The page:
'It's fond memories' - Sexton on French lessons in  leadership, winning and what not to do

The Ireland skipper had two happy years in Paris but has had a friction 'from the other side' at times too.
'It's fond memories' - Sexton on French lessons in  leadership, winning and what not to do

FOCUS: Johnny Sexton faces the press at the IRFU High Performance Centre in Blanchardstown on Wedensday. Picture: INPHO/Laszlo Geczo

Johnny Sexton is bracing himself for the challenge.

The Ireland captain is comfortable with the tough examination his side will face on Saturday when defending champions France come to Dublin for a Guinness Six Nations showdown between World Rugby’s top two-ranked teams, rather it is the unwelcome attention he has become used to appearing in the French media on the eve of such fixtures that has him on edge.


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Sexton, now 37 and declared fit for his 111th Ireland cap at Aviva Stadium this weekend, has done the dance enough times to take a bit of pre-Test sledging in his stride but it has ramped up significantly when the former Racing fly-half has faced the nation in which he played for two seasons between 2013 and 2015, between two trophy-laden stints with Leinster.

It was in his final campaign for the Parisian powerhouse that a French neurologist stood down Sexton from all rugby for 12 weeks following four concussions in the previous 12 months. He made his comeback following an all-clear from the same clinician against France in the 2015 championship, but not before his Racing team-mate and opposing Test back-rower Bernard Le Roux recommended through the media that the Irishman wear a helmet.

When Sexton subsequently received a heavy hit in a clash of heads with France’s Mathieu Bastareaud, Le Roux’s pre-game banter was viewed in even poorer taste. The fly-half had the last laugh then, however, returning from his Head Injury Assessment to steer Ireland home to an 18-11 victory in a championship-winning season.

Yet that stand-down period has remained a focus, not least in 2021 when French radio station RMC ran an interview with the same neurologist, Dr Jean-Francois Chermann, that erroneously claimed Sexton had sustained around 30 concussions.

The player was understandably upset by the “highly inappropriate” suggestion and added: “I am pretty saddened and shocked by the inaccurate reports that were thrown out.” So yesterday, when Sexton was asked about his relationship with the French, he viewed it as a doubled-edged sword.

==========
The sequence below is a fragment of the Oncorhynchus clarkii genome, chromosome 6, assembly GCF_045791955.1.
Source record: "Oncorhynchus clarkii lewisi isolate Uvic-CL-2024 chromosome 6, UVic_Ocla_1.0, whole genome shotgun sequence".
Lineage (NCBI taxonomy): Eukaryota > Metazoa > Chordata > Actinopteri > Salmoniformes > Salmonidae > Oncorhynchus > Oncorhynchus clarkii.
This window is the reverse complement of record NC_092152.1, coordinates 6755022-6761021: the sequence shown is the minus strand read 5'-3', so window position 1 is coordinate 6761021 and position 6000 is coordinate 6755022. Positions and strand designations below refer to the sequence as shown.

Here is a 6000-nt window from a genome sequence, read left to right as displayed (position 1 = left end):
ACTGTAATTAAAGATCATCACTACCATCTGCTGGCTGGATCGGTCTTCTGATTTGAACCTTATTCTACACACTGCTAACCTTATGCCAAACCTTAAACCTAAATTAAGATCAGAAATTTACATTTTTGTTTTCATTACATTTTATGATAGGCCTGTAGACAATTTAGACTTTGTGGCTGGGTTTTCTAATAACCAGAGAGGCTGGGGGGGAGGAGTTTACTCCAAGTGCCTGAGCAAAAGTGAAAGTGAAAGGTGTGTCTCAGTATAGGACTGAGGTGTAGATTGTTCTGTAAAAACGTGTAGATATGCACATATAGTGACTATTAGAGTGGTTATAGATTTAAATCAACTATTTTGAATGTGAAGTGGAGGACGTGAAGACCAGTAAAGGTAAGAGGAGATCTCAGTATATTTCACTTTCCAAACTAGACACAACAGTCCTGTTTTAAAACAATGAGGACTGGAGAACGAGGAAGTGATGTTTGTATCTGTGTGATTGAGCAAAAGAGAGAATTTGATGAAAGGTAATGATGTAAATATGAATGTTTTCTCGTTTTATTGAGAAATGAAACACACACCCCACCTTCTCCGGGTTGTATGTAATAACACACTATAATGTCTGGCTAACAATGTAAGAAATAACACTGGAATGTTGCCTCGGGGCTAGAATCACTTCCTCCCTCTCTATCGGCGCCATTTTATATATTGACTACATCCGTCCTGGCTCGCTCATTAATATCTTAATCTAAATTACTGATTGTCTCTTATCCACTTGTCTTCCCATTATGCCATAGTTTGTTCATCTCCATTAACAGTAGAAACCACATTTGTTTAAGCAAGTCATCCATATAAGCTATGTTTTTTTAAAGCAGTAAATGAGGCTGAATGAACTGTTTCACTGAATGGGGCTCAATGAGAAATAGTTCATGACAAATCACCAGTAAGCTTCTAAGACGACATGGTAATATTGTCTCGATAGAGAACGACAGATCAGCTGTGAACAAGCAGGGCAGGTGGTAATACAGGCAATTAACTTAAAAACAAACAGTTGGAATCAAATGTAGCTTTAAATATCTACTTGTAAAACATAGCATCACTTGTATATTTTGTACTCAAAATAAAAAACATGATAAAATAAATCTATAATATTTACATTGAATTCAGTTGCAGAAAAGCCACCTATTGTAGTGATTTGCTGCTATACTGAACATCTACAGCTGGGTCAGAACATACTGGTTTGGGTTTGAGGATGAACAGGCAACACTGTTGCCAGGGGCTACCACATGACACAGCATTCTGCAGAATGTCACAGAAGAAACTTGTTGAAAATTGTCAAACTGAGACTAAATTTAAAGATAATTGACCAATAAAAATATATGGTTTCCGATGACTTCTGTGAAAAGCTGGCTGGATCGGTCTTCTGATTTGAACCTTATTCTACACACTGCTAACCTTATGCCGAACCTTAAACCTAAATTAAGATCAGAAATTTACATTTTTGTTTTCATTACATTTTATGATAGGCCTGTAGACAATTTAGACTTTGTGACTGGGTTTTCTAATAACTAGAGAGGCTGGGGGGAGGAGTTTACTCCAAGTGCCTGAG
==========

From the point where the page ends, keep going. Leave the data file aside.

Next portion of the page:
"From my point of view, I had a great couple of years there. I've got some great friends there, my son was born there so for me, it's fond memories,” he said.

“It's these weeks that things go the other way from the other side. Hopefully, it won't this week but we'll wait and see.

"But no, it hasn't soured it. I have great memories of living there and loved the country. I always think it's a great challenge playing against them. Their supporters are fantastic, they'll travel well at the weekend I'm sure like ours did last week."

Sexton’s on-field time with Racing was less fulfilling, as he explained.

“I probably got to a team who were in a little bit of transition… which frustrated me because I’d obviously left the best club in Europe at the time, but I had some great years and I learned a lot.

“I didn’t think (so) at the time but I remember meeting up with (then Leinster head coach) Matt O’Connor for a coffee just before I came back and he thought it did benefit my game because I had to figure out how to try and win games differently with a team that probably wasn’t as good at playing rugby as Leinster used to play or as organised, and I had to figure out a way.

“I think in hindsight he was probably right. Matt was a very intelligent rugby guy and yes, I probably did learn a lot. I learned a lot culturally, like what not to do. I learned a lot about myself in terms of leadership, more so in what not to do.

“So yeah, lots of lessons in my time there.” 

Expanding on what exactly he had learned not to do, Sexton said he believed those lessons have served his Ireland captaincy well.

“When I was signed and I had some meetings with the president, and he said: ‘I want you to change the culture and I want you to bring a winning mentality.’ And I went in all guns blazing and figured out that there wasn’t that many people there to do the same thing, whereas I should have gone back and tried to make friends first and build relationships, and it stood to me now.

“Like, when there are new guys coming into the environment here you need to build relationships with people and Andy (Farrell) is big on that. So it was a good eye-opener for me, and at least then when you’re coming from a good place in terms of standards, at least you’ve got a basis to work off with someone.” 

Ireland’s culture and confidence are in good stead with Sexton at the helm but the captain knows they will needed every ounce of knowhow and experience to get the job done this Saturday.

"In terms of when they weren't going that well, they still had that ability to score out of nothing with the individual flair that they had. But now they have added so much since (Fabien) Galthié and Shaun Edwards have come in.

“They're clearly more organised defensively, fitness-wise, they've got that power game which I'm sure they'll come with, and they've still got those brilliant individuals that can score out of nothing. We need to be on it right throughout and watch out for their key men."

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